Undoubtedly, the rise of AI will improve our lives in many respects, but it also presents serious risks. AI relies on algorithms which learn from real-world data so it can, inadvertently, reinforce existing social biases. Gartner predicts that by 2022, 85% of AI projects will deliver erroneous outcomes due to bias in data, algorithms or the teams responsible for managing them.
The issue is not AI, but how humans build AI. There is a very real risk that, instead of solving the problem of gender bias, AI will only exacerbate it further. Already today we see targeted ads where algorithms are perpetuating the pay gap by targeting listings for better-paid jobs toward men. Meanwhile, virtual assistants – which are subservient and unpaid – tend to be portrayed by women and many more women than men are predicted to lose their jobs to automation.
Three ways to prevent the AI worsening the gender gap
AI is likely to widen, rather than narrow, the gender gap in the future unless we take action now. A three-pronged approach that encompasses awareness, education and the inclusion of women in specific sectors is necessary.
1. Build awareness and trust in AI
It is necessary to increase general awareness and an understanding of AI to facilitate greater trust and higher adoption rates. Having broader perspectives on the diverse requirements of users and defining the challenges to tackle using AI will help shift the perception of AI. We need to bring all perspectives and disciplines to the design and development of AI. This includes those outside the science and tech-specific roles such as philosophy, problem-solving, ethics, education and law.
2. Educate and enhance skills
AI skills gender gaps may exacerbate gender gaps in economic participation and opportunity in the future as AI encompasses an increasingly in-demand skillset. According to our recent survey on the future of talent in Europe, 41% of respondents highlighted that promoting women participation in science, technology, engineering and mathematics (STEM) degrees is one of the top policy initiatives likely to have the biggest impact on the labor market. This can be achieved not only through current initiatives to attract women to the technology and STEM fields, but to also reskill women in existing jobs to work alongside AI-augmentation tools and technology.
3. Represent women fairly across different sectors
We need to be careful that women’s increasing representation within the workforce is not just limited to a few traditionally female sectors like non-profits, healthcare and education – new standards in other sectors need to be set up. The inclusion of women must be guaranteed across new fields including software, engineering and IT services as well as traditionally male-dominated areas such as finance and manufacturing. Women also need to be equipped to run responsibility roles in the public sectors. To ensure that AI is developed as inclusively as possible and for the benefits to be equally shared regardless of gender, race, ethnicity etc. top-down approaches, like setting up global standards, will need to work with bottom-up efforts.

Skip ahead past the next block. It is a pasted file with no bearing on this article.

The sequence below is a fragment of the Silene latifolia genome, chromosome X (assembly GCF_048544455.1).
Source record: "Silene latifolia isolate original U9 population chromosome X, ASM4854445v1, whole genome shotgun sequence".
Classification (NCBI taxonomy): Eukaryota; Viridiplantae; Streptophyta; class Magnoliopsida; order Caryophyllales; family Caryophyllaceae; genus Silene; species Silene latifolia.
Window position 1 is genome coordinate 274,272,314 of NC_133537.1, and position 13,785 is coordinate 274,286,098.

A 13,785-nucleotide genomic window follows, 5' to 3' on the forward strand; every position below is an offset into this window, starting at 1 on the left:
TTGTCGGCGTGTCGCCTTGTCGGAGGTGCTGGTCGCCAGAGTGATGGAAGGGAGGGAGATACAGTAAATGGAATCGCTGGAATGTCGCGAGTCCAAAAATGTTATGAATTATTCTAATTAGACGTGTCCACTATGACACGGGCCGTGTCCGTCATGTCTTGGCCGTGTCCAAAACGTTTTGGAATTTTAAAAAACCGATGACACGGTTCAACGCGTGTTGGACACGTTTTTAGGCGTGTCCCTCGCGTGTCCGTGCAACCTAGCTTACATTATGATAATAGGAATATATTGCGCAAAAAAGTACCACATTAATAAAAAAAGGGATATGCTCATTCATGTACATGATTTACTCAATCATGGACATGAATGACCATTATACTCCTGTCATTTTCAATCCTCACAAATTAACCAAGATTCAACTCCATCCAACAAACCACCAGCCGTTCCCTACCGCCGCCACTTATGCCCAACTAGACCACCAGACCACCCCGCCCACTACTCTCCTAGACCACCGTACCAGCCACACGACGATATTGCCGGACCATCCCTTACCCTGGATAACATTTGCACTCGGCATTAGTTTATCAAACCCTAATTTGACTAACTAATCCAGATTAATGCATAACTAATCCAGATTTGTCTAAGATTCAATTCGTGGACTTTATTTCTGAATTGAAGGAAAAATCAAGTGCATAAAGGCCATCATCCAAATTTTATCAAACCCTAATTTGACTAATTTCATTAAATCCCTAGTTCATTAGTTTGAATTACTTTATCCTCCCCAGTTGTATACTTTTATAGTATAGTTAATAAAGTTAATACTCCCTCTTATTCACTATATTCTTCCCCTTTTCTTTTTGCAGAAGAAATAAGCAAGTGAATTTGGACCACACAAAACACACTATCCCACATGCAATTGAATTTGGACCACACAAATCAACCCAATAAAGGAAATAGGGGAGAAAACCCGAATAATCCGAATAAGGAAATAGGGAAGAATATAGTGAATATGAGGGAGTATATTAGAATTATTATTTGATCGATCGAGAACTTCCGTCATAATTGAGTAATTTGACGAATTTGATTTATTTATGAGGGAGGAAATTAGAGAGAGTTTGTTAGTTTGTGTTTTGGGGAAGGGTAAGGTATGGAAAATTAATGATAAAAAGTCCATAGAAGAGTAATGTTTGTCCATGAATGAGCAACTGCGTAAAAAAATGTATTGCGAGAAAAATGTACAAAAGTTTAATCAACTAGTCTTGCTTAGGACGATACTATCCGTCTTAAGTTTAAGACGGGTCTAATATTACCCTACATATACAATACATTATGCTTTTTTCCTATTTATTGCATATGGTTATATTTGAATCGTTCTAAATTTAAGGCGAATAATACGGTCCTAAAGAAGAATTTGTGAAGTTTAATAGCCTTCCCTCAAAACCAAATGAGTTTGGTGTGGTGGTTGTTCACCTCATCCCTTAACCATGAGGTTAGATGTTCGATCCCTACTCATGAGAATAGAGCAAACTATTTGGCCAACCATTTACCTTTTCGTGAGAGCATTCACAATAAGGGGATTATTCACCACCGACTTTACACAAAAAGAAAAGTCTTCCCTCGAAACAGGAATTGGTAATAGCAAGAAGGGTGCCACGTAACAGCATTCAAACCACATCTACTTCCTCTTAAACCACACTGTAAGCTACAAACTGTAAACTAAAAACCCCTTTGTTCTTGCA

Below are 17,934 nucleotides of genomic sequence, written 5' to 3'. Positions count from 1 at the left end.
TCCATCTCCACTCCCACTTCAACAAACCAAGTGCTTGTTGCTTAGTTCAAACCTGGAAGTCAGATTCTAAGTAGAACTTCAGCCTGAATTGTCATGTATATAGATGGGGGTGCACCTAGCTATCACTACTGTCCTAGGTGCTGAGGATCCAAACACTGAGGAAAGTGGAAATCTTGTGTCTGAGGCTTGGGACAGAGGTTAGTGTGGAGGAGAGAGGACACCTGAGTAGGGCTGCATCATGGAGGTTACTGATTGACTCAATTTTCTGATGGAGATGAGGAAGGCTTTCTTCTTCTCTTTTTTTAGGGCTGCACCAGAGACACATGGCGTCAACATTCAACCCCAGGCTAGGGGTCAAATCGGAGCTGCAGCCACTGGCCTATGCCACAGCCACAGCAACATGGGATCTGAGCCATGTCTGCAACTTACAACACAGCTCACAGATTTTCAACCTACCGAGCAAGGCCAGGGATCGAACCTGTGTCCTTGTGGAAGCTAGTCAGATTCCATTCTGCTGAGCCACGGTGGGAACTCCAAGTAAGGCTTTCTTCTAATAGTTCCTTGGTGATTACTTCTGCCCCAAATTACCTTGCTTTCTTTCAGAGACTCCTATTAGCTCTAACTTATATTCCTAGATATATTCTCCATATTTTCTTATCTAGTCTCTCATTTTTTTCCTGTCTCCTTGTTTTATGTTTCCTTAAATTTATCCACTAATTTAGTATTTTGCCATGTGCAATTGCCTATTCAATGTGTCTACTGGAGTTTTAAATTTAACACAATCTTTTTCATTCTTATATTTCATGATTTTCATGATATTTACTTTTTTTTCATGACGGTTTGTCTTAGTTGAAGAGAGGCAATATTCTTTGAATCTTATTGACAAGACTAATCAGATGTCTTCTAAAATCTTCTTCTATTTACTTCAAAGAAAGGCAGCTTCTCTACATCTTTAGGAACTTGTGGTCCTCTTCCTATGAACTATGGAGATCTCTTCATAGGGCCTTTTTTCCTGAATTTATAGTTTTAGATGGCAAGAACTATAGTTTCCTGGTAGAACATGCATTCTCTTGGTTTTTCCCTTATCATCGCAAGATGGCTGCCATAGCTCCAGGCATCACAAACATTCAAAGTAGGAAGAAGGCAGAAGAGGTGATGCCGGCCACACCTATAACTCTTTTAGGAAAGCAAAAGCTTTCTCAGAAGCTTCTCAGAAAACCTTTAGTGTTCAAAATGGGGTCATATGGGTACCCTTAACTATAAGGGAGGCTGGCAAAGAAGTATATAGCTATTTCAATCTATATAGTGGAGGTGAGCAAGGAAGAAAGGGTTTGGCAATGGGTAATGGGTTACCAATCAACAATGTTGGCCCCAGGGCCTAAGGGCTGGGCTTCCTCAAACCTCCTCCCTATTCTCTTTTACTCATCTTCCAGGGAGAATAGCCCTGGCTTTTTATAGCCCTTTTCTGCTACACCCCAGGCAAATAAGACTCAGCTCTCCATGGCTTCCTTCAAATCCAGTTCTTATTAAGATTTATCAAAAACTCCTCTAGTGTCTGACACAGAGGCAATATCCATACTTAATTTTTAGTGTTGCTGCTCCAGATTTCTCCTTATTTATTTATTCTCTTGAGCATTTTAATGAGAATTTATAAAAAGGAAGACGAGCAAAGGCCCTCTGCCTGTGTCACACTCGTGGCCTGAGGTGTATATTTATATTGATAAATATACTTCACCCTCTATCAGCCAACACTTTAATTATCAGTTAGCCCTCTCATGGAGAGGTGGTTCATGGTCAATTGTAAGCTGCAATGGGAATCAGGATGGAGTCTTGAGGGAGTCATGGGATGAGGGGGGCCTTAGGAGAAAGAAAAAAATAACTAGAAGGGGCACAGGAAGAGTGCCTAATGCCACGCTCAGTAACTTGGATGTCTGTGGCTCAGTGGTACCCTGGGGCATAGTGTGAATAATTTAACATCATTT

Fixing the gender bias bug
I believe that a gender-responsive approach to innovation will help to rectify the bias that is already built into the system right now, while accelerating the inclusion of women in the working world. However, it requires thinking about how we can better leverage AI, upskill women in STEM fields and have a fair representation of women across sectors.
Women need to be builders and end users of the AI-enabled products and services of the future. By shifting the perception, and role, of women within society, we can correct the digital bugs that perpetuate existing bias and make the AI lifecycle more trustworthy. Technology can do many great things but it can not solve all our problems for us. If we are not careful, it could end up making our problems worse – by institutionalizing bias and exacerbating inequality. To prevent this from happening, organizations need to be aware of gender bias when developing and implementing AI.
Leaders need to ask themselves:
- Who are the people responsible for designing and developing AI in our organization? Do they come from a diverse range of disciplines, backgrounds and represent the diverse requirements of our stakeholders?
- How can we attract women to jobs in AI? And how can we re-skill women in our organization to use and benefit from the application of AI?
- Are we developing the right policies and frameworks to mandate gender equality in both public and private sectors, and across a broad spectrum of industries?
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